Han Alister is, to me, almost instantly lovable. He’s got rough edges and a sketchy past, but his motives are sweet and understandable and his struggles with a life of crime on the streets lend to his complexity. But YO, Han seriously CHARMED the pants off of me (and, I feel like, LOTS of girls in Fellsmarch, too. Honestly? I couldn’t blame a single one of them) and I LOVED his story. He’s smart and sneaky and he’s got that unassuming confidence about him that’s really magnetic. 

Both Han and Raisa have spent lots of time with the clans and it’s clear that they both prefer the more carefree, natural environment there. Of course, they’ve never encountered each other there. In fact, although I’m assuming that Han and Raisa are the OTP of this series, their interactions are limited in THE DEMON KING, and Cinda Williams Chima throws a further wrench in their interactions by giving Raisa an alias at certain times so that Han winds up having no idea who she really is. They’re definitely feeling the little electric shocks of each other, though, if you know what I mean. MOAR OF THEM, PLEASE. 

Don’t worry, though, there’s some kissy face. It just happens to be between the two leads and other people, which I appreciate. Han  has clearly gotten some before, and he has a nice little relationship with a girl from one of the clans. And I appreciate very much that Raisa enjoys kissing boys and is looking forward to doing it more often. She’s unashamed of her burgeoning desire for making out and being intimate. (Unfortunately, she mostly kisses the douchebag, Micah Bayar, son of the High Wizard, who is the resident BAD GUY.) She does get some nice relationship complexity with her old friend Amon Byrne, though, who is a member of the Queen’s Guard and is absolutely being set up as the “nice guy” to Han’s “trouble maker” in le triangle. 

All in all, the action and the plotting and ALL THE LIES in THE DEMON KING by Cinda Williams Chima make for one gripping tale. There’s all kinds of juicy stuff going, y’all! Back-stabbing, SEKRETS, death, mystery, sneaky political machinations, confusing relationships, magical shenanigans, and a big reveal at the end, which I did kind of puzzle out early, to be honest. But that did NOTHING to dampen my LOVE of this story or the people in it, nor did it make me any LESS eager to get my grabby hands on the rest of the series. Huzzah for great fantasy!! HUZZAH!


Rewind & Review is an AMAZING new meme hosted jointly by two fabulous ladies, Ginger from Greads! and Lisa from Lisa Is Busy Nerding. This meme is all about mining your TBR piles and finding some long-lost gems (from 2010 or earlier) that you meant to read and somehow passed over. I KNOW, but it happens. Each month, each participant picks a few oldies but hopefully goodies to read, reviews ’em, and spreads the word. Huzzah!

Blog Tour Review and Giveaway: Awkward by Marni Bates

Awkward by Marni Bates

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Visit Marni’s website or say hi on Twitter!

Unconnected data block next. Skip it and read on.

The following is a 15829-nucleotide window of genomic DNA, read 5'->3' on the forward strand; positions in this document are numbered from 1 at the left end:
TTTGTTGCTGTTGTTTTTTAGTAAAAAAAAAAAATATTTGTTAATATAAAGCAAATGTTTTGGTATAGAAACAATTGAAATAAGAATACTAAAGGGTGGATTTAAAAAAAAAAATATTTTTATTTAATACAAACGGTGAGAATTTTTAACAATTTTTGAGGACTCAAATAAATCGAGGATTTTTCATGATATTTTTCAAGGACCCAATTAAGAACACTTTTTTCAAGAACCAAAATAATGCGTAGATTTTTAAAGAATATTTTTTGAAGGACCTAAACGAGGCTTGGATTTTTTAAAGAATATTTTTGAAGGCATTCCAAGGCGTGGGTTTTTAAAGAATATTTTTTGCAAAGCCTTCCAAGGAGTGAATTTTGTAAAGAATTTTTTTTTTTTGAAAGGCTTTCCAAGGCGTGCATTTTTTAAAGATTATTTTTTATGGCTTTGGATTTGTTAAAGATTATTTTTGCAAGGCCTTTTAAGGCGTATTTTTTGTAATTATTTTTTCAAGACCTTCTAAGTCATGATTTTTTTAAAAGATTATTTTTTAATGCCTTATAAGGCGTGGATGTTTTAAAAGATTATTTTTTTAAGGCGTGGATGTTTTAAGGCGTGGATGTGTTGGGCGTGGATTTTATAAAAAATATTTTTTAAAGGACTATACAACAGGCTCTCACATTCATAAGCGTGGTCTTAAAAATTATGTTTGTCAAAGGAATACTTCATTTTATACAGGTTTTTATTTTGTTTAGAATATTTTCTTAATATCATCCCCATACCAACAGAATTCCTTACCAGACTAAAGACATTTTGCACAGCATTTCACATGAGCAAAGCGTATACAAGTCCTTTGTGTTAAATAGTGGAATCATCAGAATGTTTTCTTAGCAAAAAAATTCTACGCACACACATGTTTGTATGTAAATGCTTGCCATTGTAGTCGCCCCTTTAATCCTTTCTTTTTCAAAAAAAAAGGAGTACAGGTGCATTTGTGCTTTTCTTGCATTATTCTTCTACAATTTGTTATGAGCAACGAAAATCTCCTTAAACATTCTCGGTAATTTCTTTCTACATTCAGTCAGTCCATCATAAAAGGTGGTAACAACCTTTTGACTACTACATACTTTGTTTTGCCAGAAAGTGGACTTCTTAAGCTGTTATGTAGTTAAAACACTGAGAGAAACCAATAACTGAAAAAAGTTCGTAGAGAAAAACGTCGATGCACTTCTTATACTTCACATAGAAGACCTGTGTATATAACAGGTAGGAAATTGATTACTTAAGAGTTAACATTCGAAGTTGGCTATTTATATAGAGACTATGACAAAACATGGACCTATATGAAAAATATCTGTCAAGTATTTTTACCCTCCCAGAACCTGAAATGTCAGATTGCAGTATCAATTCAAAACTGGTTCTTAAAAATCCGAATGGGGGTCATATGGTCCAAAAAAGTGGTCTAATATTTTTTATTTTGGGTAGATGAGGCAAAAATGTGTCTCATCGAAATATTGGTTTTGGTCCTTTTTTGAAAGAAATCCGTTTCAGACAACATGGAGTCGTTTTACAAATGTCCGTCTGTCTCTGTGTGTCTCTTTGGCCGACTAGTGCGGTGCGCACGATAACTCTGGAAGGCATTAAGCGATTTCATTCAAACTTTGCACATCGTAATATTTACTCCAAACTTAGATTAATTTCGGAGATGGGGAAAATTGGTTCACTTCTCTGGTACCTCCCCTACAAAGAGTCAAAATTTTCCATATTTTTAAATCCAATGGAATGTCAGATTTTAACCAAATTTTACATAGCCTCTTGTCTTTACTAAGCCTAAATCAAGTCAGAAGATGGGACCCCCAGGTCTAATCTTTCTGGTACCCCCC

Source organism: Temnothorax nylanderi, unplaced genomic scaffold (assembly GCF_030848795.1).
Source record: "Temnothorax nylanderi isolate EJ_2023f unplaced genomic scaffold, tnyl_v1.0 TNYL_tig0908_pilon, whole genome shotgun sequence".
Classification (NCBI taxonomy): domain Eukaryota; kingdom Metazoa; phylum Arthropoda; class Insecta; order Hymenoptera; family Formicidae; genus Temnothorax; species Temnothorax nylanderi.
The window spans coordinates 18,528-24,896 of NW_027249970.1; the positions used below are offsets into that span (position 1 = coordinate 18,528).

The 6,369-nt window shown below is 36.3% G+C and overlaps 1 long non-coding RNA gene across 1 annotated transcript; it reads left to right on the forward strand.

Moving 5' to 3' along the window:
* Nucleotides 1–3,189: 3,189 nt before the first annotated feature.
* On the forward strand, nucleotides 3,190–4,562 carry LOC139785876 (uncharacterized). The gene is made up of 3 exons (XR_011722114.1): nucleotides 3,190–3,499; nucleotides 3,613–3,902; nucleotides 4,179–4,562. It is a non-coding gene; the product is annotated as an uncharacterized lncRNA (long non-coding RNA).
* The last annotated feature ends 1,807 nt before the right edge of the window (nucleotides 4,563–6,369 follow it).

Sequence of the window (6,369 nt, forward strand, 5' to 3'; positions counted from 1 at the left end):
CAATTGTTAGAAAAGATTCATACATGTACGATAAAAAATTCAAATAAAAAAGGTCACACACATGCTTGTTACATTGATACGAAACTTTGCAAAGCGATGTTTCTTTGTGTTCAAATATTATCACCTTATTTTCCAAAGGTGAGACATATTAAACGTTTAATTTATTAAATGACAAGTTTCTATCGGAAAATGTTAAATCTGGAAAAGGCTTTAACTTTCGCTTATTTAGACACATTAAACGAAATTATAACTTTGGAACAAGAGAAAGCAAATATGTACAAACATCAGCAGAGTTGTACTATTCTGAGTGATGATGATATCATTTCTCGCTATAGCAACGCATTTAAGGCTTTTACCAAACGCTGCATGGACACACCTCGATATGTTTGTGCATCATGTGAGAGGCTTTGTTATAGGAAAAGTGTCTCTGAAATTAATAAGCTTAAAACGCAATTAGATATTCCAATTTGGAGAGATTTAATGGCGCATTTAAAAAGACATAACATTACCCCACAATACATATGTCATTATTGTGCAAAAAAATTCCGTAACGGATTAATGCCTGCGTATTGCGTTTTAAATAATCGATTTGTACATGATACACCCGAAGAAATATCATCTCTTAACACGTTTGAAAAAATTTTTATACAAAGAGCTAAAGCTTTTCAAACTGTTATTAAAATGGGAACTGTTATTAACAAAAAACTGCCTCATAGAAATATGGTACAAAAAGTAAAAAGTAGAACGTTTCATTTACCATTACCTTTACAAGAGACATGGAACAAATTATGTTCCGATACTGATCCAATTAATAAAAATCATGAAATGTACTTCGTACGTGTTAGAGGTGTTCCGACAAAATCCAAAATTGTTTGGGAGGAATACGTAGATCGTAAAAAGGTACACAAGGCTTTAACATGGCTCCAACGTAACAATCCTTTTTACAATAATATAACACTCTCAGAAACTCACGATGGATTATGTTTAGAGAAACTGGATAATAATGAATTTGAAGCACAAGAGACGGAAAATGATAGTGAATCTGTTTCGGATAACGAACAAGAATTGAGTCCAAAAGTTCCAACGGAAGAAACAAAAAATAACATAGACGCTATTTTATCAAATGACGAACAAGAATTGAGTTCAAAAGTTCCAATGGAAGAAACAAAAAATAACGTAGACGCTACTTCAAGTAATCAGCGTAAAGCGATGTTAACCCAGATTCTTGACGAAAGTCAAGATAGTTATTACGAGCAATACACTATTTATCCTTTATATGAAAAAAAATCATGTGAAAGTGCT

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Book Review: Spell Bound by Rachel Hawkins

Book cover for Spell Bound by Rachel HawkinsTitle: Spell Bound

Author: Rachel Hawkins

Series: Hex Hall #3

Genre: Paranormal YA

Publisher: Hyperion Children’s

Release date: March 13, 2012

Source: Library

Summary: Just as Sophie Mercer has come to accept her extraordinary magical powers as a demon, the Prodigium Council strips them away. Now Sophie is defenseless, alone, and at the mercy of her sworn enemies—the Brannicks, a family of warrior women who hunt down the Prodigium. Or at least that’s what Sophie thinks, until she makes a surprising discovery. The Brannicks know an epic war is coming, and they believe Sophie is the only one powerful enough to stop the world from ending. But without her magic, Sophie isn’t as confident. 

Sophie’s bound for one hell of a ride—can she get her powers back before it’s too late?

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Book Review | Born Wicked | Jessica Spotswood

Book Review | Born Wicked | Jessica SpotswoodBorn Wicked by Jessica Spotswood
Series: The Cahill Witch Chronicles #1
Published by Putnam Juvenile on February 7, 2012
Genres: Alternate History, Historical Fiction, Magic, Paranormal YA, Witches, Young Adult
Pages: 330
Format: Hardcover
Also in this series: Star Cursed, Sister's Fate
Also by this author: Star Cursed, Sister's Fate
Source: Bought it
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Everybody knows Cate Cahill and her sisters are eccentric. Too pretty, too reclusive, and far too educated for their own good. But the truth is even worse: they’re witches. And if their secret is discovered by the priests of the Brotherhood, it would mean an asylum, a prison ship—or an early grave.

Before her mother died, Cate promised to protect her sisters. But with only six months left to choose between marriage and the Sisterhood, she might not be able to keep her word… especially after she finds her mother’s diary, uncovering a secret that could spell her family’s destruction. Desperate to find alternatives to their fate, Cate starts scouring banned books and questioning rebellious new friends, all while juggling tea parties, shocking marriage proposals, and a forbidden romance with the completely unsuitable Finn Belastra.

If what her mother wrote is true, the Cahill girls aren’t safe. Not from the Brotherhood, the Sisterhood—not even from each other.

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Rewind and Review (3): Lips Touch, Three Times

Book cover for Lips Touch: Three Times by Laini TaylorLips Touch: Three Times

by Laini Taylor

(First published October 1, 2009 by Scholastic)

Oh, Laini. I know I’ve said this before, but I think I just might have to say it again: You’re magical. The words you write are so pretty and your stories are imaginative, fantastical, and emotional and I love them! Even when they’re short. And guys? The stories in LIPS TOUCH: THREE TIMES all lived up to my expectations of Laini Taylor’s writing and her ability to evoke FEELINGS in her readers. Yay!

LIPS TOUCH: THREE TIMES is a collection of three novellas that all feature some important turn of events involving a kiss (hence the “lips touching” part). Obviously, this is fantastic. But I actually really enjoyed the fact that Laini Taylor is so good at creating the whole picture of a story that the kisses–to varying degrees–don’t overshadow anything. In fact, the elements from these stories that I recall with greatest clarity and that I enjoyed the most aren’t necessarily the kisses at all. So on that note, into the breech!